Cinematography: Roger Deakins has been nominated nine times. This is the year he will win, for the magnificent look and feel of “True Grit.”
Film editing: “The Social Network” was all but brought to life through the skills of Angus Wall and Kirk Baxter, who took a complex group of interlocking plots, events and times, assembled them at breakneck speed and made the sucker play.
Art direction: Sometimes the art direction of a film just reaches out and rubs you by the chinny-chin-chin. Tim Burton is famous for the look of his films, and the work by Robert Stromberg and Karen O'Hara was magical in his “Alice in Wonderland.” Costume design: Any good “Alice” starts with the costumes. Colleen Atwood dressed “Wonderland.”
Makeup: Academy voters do not, I suspect, spend a lot of time thinking about this category, and often simply vote for the most makeup. That would indicate Rick Baker and Dave Elsey for “The Wolfman.” But I have an instinct not many of them saw it, and here I predict Adrien Morot, for the way he aged Paul Giamatti in “Barney's Version.” Warning: Baker has a good track record.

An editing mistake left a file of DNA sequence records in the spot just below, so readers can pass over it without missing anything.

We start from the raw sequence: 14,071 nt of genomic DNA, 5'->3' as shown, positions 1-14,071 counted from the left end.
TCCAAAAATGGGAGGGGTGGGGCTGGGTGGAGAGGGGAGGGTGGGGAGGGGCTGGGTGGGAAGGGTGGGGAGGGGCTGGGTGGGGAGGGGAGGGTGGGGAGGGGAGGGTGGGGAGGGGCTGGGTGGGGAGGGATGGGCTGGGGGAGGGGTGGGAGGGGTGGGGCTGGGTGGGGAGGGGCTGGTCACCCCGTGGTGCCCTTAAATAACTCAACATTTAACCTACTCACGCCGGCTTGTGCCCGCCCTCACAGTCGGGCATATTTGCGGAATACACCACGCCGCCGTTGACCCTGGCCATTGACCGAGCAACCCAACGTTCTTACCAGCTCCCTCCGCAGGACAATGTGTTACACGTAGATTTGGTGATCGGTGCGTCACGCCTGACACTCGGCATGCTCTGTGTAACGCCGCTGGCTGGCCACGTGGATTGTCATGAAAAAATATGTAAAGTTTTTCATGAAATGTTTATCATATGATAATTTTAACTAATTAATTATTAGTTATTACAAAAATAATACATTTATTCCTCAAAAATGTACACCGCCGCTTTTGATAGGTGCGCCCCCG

Music (original score): The most effective score in foreground terms was by Trent Reznor and Atticus Ross for “The Social Network.” But I believe a “King's Speech” year will also sweep up this Oscar, for Alexandre Desplat.
Music (original song): I would vote for “Coming Home,” from “Country Strong.” But in recent years this category has tended to be dominated by animation, and Randy Newman will take home the Oscar for “We Belong Together,” the heartfelt dirge of forgotten playthings in Disney/Pixar's “Toy Story 3.”